Yesterday I appeared on Al Jazeera’s The Stream program alongside Aaron James of UC Irvine. The subject of the show –overview here– was TROLLS, and the degree to which they are killing the internet. As always, the term “troll” was contested, to the point of near-empty signification; throughout the broadcast it referred in turn to subcultural trolling, name-calling, racist online abuse, harassment, and identity theft. In almost every case, these behaviors were decried as antagonistic, destructive, and wholly deserving of immediate government or corporate intervention (so, the difference between passing laws and implementing on-site policies like upvoting systems, as more than one Google hangout guest suggested). Anonymity was cited by many as the ultimate root of the problem, because people are never hateful towards each other under their real names, and no one is ever violent or racist in real life.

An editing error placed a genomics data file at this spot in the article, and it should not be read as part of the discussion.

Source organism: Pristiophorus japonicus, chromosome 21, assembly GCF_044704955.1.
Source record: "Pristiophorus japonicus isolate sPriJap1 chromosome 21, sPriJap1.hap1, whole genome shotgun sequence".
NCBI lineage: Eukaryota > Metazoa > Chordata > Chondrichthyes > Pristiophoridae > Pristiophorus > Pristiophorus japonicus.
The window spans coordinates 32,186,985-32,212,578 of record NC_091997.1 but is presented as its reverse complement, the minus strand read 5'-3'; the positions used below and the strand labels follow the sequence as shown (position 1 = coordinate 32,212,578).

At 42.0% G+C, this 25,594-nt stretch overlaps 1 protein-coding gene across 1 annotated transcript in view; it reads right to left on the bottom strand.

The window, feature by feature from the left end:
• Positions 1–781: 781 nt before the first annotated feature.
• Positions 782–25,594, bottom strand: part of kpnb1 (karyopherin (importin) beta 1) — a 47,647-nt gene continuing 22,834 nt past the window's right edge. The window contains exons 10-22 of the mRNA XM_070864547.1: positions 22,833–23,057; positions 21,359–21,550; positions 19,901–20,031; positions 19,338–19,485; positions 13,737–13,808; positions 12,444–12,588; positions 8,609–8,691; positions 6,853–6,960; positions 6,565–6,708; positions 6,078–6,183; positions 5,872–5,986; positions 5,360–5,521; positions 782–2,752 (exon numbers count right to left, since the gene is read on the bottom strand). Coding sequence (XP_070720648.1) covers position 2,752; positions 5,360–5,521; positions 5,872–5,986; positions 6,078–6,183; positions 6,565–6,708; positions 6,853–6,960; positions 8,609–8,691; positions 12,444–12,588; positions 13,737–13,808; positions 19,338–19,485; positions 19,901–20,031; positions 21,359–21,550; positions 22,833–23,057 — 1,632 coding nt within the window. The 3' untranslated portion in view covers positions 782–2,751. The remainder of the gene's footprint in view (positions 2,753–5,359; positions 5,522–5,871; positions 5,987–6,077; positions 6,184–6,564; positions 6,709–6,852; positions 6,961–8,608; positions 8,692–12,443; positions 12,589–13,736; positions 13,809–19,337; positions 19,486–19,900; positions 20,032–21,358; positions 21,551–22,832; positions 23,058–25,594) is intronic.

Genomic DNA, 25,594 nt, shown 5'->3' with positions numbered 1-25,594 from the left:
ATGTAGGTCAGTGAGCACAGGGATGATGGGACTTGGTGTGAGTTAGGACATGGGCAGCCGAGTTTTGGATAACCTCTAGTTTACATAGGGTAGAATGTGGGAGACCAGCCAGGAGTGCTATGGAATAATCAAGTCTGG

One thing that was not discussed –and something I wish I had the chance to talk about; the conversation was primarily focused on the DARK SIDE of trolling, or perhaps more accurately, what many racists and assholes have taken to calling trolling (in other words, OH! My real life identity was linked to the hateful shit I’ve been spewing on Twitter under a pseudonym??? Just kidding everyone, I was only trolling!!!)– is the complicating fact that trolling is, or at least can be, an extremely effective tool against precisely the assbaggery to which this program was devoted. I know several trolls –and one troll in particular– whose greatest joy is to out or otherwise torment racists, homophobes and sexists who deserve to have their dumb asses handed to them, placing them directly in line (well, perhaps a bit uncomfortably in line) with the anti-troll crusaders who claim that the best response to trolling is to punish trolls. The funny thing is that many trolls wholeheartedly agree (though they might take issue with the definition of the term “troll,” as many reject the idea that being a bigot on the internet qualifies as trolling), and are more than happy to take up what many would regard as a righteous, anti-douchebag cause. This is where conversations of trolling (and more specifically, conversations about what to do about trolling) brush up against conversations about vigilante justice, immediately thickening the plot.